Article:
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Plant of the month: Creosote bush

Smell of the desert

Creosote blooms

A creosote bush has a unique fragrance that's associated with our Tucson desert. It's a great plant for hot, sunny spaces and doesn't need watering once established.

There’s nothing that evokes the Sonoran desert more than the smell of creosote bush (Larrea tridentata) after the rain. These remarkable plants are native to all of the North American deserts, including the Sonoran desert. Their refreshing spicy smell is due to volatile organic compounds that the plant emits, including camphor, methanol, and limonene, among many others.

Creosote grows to be 3-6 feet wide and up to 8 feet tall in ideal conditions. It is thornless and low litter, and has lovely yellow blooms anytime from early spring through late fall, depending upon how much water it gets. These shrubs provide habitat and food for many desert reptiles (including the desert tortoise), amphibians, and small mammals, as well as providing early nectar to at least 22 species of native bees.

It is thought that the shrubs are allelopathic, which means they exude toxins through their roots to discourage other plants from growing under them. However, the lack of plants at their bases may also be explained by the creosote’s excellent adaptation to desert conditions, which other plants cannot compete with. In the wild they are found with a number of native species, including brittlebush, palo verde, mesquite, desert willow, and others.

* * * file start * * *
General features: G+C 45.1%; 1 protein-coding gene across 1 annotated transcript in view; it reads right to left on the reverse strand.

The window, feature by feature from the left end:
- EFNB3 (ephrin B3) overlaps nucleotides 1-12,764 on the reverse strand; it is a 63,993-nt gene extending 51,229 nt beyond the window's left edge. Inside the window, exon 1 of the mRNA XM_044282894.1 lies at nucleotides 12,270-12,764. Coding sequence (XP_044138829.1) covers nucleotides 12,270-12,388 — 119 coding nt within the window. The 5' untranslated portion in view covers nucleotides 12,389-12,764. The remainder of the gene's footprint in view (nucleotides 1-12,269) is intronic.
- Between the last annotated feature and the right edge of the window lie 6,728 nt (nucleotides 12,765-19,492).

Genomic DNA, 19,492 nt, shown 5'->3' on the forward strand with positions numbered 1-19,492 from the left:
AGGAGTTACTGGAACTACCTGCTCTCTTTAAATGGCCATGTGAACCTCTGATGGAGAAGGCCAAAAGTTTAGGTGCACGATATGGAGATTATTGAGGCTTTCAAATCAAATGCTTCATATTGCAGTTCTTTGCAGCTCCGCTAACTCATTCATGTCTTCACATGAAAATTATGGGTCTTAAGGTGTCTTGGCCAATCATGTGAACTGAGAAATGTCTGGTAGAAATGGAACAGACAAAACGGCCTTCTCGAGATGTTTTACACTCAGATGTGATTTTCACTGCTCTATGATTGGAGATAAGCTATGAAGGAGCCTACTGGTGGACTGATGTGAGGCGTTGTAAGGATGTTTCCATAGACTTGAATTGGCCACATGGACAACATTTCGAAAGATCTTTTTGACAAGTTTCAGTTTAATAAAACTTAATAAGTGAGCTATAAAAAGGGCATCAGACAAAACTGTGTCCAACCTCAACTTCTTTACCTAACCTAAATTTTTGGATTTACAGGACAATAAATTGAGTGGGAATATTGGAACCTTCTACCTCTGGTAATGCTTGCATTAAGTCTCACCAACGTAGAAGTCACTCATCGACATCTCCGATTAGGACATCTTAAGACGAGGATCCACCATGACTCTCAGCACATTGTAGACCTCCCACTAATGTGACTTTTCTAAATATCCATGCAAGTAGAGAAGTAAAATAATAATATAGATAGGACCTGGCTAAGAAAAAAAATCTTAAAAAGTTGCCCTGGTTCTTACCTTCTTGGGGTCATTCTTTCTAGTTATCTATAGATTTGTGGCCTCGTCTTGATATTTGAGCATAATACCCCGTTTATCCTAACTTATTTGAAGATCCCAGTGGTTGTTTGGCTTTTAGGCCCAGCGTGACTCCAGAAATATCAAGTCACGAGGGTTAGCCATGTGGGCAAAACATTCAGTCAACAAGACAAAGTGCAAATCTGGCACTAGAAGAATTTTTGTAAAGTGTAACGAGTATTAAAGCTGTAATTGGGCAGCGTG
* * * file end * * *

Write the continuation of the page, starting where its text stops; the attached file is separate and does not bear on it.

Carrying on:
Creosote reproduces through seeds, but it can also form clones around the periphery of the original plant. The oldest known creosote bush is King Clone in the Mojave desert and is thought to be nearly 12,000 years old.

Not surprisingly, given its unique biochemical compounds, the creosote bush was considered a medicinal plant by various Native American tribes in the desert southwest. It was used for treatment of infections, snakebite, and as a topical wound treatment, among other uses. More recently, some of its compounds have been investigated as cancer treatments.

Creosote is extremely heat and drought tolerant. It only opens its leaf pores and photosynthesizes in the mornings; its leaves face southeast to make the most of early morning sun. This adaptation allows it to avoid losing precious water through the leaf pores during the heat of the day.

Creosote bush is greatly underutilized in home and urban landscaping. It’s a great plant for hot, extremely sunny locations. It’s very easy to grow; once it is established it thrives on benign neglect. Just don’t over-water it, which will kill it rather quickly. When you plant it, make sure it has good drainage and lots of sun; water it a couple of times a week for a month or two and then gradually decrease your watering. Once it’s established, it shouldn’t need to be watered at all. It does fine with pruning, so if you have a large one that’s in your way you can trim it back — just give it some extra water as it’s recovering.

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